After many trips to the Grand Hyatt Erawan in Central Bangkok, Thailand, we finally tried the Tea Room – it was amazing!
The Tea Room
Ahead of our visit, I sent some questions for PR about the property and the in-house Public Relations Rep, Beau said she would meet me during our stay. We saw some of the suites in the property and she showed us some of the restaurants open to guests and the public. Within the hotel, there is a massive restaurant in the lobby, downstairs a western-style bakery, a small restaurant opposite that one with convenient lunch options, and then in the adjacent mall, the Dining Room.
On the same lower level as their bar and street cafes were the Cigar Room. This is as good as it gets. The cigar room was everything you would hope it to be, private, dark, filled with big leather chairs and a full bar. The only thing that was missing was Winston Churchill with a 12-inch cigar and a top hat. While the cigar room is for paid members only, guests staying in the hotel (not just any diamond member that happens to be in the city) can also partake. They have cigars for sale but mostly hold their client’s cigars in their humidifier.
The Team Room
My mother, brother, wife, and daughter were meeting there for lunch and Beau offered to order for us at the Dining Room. If you are ever presented with the opportunity for a local Thai person to order your food and explain what you are eating, do not pass it up.
Beau was amazing and so was the food. It is important to note that my mother, while wonderful, is not experienced with travel as the rest of us are. She visited us on an extensive trip with my Dad to Europe while we lived there, and has been to many Caribbean countries but nothing like Asia, nothing so far out of her comfort zone. She also has her own likes and dislikes, as anyone does and Asian food is not on her like list most of the time. This made our time with Beau at lunch, which was certainly one of the finest dining experiences we have had in Asia, a little nerve racking for me. Beau was sharing her culture, her childhood memories with us through her food and I was worried about my mother’s desire to participate.
Instead of listing the individual courses, I will simply say that I had never had such a variety of Thai cuisine. There was a mix of northern and southern Thai food, some classics like curry and crab fried rice, but nothing was as good as the Mango Sticky Rice.
Here are some of the dishes we tried:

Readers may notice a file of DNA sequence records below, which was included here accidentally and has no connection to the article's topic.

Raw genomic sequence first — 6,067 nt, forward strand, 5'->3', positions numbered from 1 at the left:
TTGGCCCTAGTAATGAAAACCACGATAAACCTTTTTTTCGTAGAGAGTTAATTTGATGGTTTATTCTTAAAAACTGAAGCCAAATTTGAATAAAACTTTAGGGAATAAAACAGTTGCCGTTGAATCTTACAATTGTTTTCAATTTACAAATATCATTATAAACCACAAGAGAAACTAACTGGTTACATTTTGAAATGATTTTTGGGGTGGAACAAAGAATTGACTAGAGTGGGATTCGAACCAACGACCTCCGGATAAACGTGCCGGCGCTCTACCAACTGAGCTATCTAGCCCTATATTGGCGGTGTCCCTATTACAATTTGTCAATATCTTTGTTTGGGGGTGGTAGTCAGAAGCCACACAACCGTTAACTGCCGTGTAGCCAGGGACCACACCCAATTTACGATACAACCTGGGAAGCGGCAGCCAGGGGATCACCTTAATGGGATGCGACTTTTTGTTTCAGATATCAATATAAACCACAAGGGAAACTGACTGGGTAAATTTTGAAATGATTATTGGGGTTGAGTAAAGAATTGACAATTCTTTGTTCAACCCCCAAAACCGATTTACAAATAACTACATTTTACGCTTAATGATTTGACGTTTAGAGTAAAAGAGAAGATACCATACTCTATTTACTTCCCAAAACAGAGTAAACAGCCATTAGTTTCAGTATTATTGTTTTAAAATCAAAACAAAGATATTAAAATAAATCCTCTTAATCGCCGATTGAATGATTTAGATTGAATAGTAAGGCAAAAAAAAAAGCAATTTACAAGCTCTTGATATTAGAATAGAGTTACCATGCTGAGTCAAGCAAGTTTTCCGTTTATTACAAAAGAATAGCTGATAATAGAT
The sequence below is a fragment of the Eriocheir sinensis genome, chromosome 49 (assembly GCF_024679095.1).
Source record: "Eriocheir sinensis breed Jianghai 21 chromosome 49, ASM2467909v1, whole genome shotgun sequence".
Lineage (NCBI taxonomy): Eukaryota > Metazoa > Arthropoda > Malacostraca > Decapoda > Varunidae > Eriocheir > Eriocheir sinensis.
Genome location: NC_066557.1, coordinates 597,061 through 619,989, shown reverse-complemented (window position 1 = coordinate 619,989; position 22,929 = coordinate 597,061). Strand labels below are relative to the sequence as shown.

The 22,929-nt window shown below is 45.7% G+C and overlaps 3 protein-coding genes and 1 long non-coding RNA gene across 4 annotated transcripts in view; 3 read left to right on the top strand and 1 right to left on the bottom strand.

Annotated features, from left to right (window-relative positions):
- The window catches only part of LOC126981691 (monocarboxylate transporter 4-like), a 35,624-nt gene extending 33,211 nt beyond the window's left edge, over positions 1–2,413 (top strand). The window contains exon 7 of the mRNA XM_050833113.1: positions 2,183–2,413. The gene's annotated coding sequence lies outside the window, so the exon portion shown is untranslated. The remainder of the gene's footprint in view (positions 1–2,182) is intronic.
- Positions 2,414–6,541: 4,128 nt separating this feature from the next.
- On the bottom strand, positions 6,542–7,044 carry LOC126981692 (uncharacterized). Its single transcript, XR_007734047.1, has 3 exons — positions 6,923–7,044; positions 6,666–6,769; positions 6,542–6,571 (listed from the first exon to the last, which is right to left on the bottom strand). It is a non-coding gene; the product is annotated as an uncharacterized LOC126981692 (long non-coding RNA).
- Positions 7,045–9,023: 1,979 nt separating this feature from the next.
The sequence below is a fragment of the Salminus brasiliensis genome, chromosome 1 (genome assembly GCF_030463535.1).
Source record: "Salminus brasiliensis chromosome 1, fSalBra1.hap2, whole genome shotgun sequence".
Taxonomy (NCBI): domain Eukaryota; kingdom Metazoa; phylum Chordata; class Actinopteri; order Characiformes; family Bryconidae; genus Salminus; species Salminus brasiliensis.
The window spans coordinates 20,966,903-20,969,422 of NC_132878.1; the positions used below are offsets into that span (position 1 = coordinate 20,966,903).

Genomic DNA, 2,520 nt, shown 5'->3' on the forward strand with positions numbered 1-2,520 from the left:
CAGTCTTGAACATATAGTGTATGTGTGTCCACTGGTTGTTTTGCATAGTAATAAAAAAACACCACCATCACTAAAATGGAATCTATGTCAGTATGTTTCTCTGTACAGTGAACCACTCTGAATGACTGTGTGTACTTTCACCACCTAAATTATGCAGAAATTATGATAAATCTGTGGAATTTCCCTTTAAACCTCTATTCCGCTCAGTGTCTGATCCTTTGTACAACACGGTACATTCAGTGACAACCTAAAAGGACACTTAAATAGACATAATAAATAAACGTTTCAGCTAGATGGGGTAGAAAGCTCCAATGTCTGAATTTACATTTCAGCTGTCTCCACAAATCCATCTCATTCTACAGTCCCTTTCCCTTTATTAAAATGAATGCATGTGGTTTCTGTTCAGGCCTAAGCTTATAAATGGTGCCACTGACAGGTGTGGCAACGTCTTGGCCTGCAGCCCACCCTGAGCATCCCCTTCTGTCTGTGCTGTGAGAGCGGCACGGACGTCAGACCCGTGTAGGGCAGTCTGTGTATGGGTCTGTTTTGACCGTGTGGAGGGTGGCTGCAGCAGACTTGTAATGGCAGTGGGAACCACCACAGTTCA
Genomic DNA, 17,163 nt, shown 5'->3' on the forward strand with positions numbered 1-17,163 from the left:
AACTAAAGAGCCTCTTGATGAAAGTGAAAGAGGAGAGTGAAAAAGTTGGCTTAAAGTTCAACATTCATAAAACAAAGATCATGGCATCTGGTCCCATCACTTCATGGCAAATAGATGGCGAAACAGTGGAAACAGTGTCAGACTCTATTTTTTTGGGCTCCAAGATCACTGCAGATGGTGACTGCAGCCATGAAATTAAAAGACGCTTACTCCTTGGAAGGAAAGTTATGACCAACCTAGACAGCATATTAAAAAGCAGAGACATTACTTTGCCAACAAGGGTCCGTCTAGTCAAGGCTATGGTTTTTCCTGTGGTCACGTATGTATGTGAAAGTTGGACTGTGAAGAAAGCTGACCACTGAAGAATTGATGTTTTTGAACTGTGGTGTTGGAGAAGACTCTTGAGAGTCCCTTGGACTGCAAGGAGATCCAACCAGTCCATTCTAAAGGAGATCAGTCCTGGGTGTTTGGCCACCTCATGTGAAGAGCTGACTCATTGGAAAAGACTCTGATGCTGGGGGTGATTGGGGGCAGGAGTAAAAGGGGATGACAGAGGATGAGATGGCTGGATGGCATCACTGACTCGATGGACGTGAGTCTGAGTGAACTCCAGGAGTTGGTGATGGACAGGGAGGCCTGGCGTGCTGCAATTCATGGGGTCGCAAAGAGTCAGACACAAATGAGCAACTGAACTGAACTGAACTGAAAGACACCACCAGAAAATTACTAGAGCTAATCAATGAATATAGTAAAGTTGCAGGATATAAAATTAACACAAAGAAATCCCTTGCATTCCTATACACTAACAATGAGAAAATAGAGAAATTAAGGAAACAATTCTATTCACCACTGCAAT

(Tom Yum Goon! How I miss you)
Mango Sticky Rice
In perhaps the ultimate expat sin, my wife and I never tried Mango Sticky Rice the entire time we lived in Thailand. It doesn’t make sense on the surface. It’s savory rice served warm with a layer of coconut milk and then chilled, peeled and diced mango topped with sesame seeds. Eating them all together in the same bite is the probably the greatest thing in the world. If you want to convince yourself that it is health food (coconut, steamed white rice and fruit – that’s health food right?) then sure, go ahead and do that. But it’s probably not. It is, however fantastic!
Back to Mom for a second. I couldn’t have been a prouder son. There were things that I could tell were not her cup of tea (though she had a cup of that too) but Beau couldn’t- and that was huge for me. She ate things she could not identify, food that was completely foreign to her and tried to find the good in all of it. But that’s what good mothers do, right? They find the best in every situation and don’t show their cards that it’s not going as planned. Who would have thought that over a meal in Bangkok I would have found this new level of respect that only comes as an adult witnessing your mother’s reaction in an uncomfortable situation?
Beau picked up the tab on dinner which was generous but unnecessary. We will be returning to the Dining Room in a few weeks because it was excellent food and now I know exactly what to order… when I show the waitress pictures on my iPhone.
Lastly, following lunch, Beau showed us something I will never forget. She took us out of the mall and down to the Erawan temple, from which the Grand Hyatt Erawan gets its name. She is a Buddhist and explained what was going on in the temple, why the dancers were dancing and singing and participated in some of the rituals. I am not Buddhist but I really appreciated her showing another side to her culture, it was a very personal exchange.
Months ago, terrorists bombed the Erawan temple outside of the hotel. Reverberations struck hotel and guests were shaken up though not physically harmed. More than a dozen people lost their lives that day for reasons political and not religious. I covered some of these things previously in the post about the incident, but it’s worth repeating. Innocent civilians did not come home, civilians that could have been the manager, Adam Zilber, Beau or even us if we were visiting at the time. I emailed to ask if everyone was safe right after the blast and thankfully they all were out of harm’s way.
However, as I prepare to return the Grand Hyatt Erawan, it will be with a heavy heart for those that perished, but also gratitude that Beau and the team will be there to greet me. This time, lunch is on us.
More on the Grand Hyatt Erawan to come…
Have you tried the Tea Room at the Grand Hyatt Erawan? What did you think? Is there another restaurant near by you recommend?